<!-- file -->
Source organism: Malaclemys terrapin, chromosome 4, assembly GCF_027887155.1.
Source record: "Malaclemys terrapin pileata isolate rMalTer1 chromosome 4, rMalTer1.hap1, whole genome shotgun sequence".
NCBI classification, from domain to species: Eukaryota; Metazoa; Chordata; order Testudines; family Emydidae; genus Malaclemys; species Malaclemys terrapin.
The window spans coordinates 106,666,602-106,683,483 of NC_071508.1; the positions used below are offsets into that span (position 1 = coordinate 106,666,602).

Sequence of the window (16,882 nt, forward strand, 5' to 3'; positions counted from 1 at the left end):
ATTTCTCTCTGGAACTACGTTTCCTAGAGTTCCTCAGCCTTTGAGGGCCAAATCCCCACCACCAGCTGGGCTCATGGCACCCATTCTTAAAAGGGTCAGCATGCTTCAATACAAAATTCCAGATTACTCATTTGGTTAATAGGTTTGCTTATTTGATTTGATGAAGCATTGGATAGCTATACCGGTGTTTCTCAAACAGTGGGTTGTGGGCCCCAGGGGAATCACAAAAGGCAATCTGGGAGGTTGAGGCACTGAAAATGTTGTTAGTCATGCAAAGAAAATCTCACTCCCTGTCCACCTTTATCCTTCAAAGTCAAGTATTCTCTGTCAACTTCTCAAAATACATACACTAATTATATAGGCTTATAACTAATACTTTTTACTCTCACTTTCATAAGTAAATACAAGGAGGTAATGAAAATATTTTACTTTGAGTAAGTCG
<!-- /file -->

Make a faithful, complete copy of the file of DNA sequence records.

Source organism: Malaclemys terrapin, chromosome 4, assembly GCF_027887155.1.
Source record: "Malaclemys terrapin pileata isolate rMalTer1 chromosome 4, rMalTer1.hap1, whole genome shotgun sequence".
NCBI classification, from domain to species: Eukaryota; Metazoa; Chordata; order Testudines; family Emydidae; genus Malaclemys; species Malaclemys terrapin.
The window spans coordinates 106,666,602-106,683,483 of NC_071508.1; the positions used below are offsets into that span (position 1 = coordinate 106,666,602).

Sequence of the window (16,882 nt, forward strand, 5' to 3'; positions counted from 1 at the left end):
ATTTCTCTCTGGAACTACGTTTCCTAGAGTTCCTCAGCCTTTGAGGGCCAAATCCCCACCACCAGCTGGGCTCATGGCACCCATTCTTAAAAGGGTCAGCATGCTTCAATACAAAATTCCAGATTACTCATTTGGTTAATAGGTTTGCTTATTTGATTTGATGAAGCATTGGATAGCTATACCGGTGTTTCTCAAACAGTGGGTTGTGGGCCCCAGGGGAATCACAAAAGGCAATCTGGGAGGTTGAGGCACTGAAAATGTTGTTAGTCATGCAAAGAAAATCTCACTCCCTGTCCACCTTTATCCTTCAAAGTCAAGTATTCTCTGTCAACTTCTCAAAATACATACACTAATTATATAGGCTTATAACTAATACTTTTTACTCTCACTTTCATAAGTAAATACAAGGAGGTAATGAAAATATTTTACTTTGAGTAAGTCG